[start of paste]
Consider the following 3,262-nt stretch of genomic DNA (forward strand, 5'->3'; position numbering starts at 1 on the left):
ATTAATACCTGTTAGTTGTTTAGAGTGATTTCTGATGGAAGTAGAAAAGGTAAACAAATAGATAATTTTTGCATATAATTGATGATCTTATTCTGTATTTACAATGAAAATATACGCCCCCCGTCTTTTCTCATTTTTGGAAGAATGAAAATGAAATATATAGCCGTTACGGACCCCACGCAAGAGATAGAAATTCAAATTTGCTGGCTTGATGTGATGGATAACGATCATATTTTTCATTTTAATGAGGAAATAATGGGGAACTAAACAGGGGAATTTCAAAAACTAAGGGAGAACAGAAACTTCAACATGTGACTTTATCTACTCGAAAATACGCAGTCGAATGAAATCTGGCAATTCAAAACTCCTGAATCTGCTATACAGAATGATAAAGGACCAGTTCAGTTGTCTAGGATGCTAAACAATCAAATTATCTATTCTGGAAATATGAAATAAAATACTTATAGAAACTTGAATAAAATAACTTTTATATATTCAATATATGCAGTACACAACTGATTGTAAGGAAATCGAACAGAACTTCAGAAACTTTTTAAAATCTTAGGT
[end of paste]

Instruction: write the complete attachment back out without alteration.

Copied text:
Consider the following 3,262-nt stretch of genomic DNA (forward strand, 5'->3'; position numbering starts at 1 on the left):
ATTAATACCTGTTAGTTGTTTAGAGTGATTTCTGATGGAAGTAGAAAAGGTAAACAAATAGATAATTTTTGCATATAATTGATGATCTTATTCTGTATTTACAATGAAAATATACGCCCCCCGTCTTTTCTCATTTTTGGAAGAATGAAAATGAAATATATAGCCGTTACGGACCCCACGCAAGAGATAGAAATTCAAATTTGCTGGCTTGATGTGATGGATAACGATCATATTTTTCATTTTAATGAGGAAATAATGGGGAACTAAACAGGGGAATTTCAAAAACTAAGGGAGAACAGAAACTTCAACATGTGACTTTATCTACTCGAAAATACGCAGTCGAATGAAATCTGGCAATTCAAAACTCCTGAATCTGCTATACAGAATGATAAAGGACCAGTTCAGTTGTCTAGGATGCTAAACAATCAAATTATCTATTCTGGAAATATGAAATAAAATACTTATAGAAACTTGAATAAAATAACTTTTATATATTCAATATATGCAGTACACAACTGATTGTAAGGAAATCGAACAGAACTTCAGAAACTTTTTAAAATCTTAGGT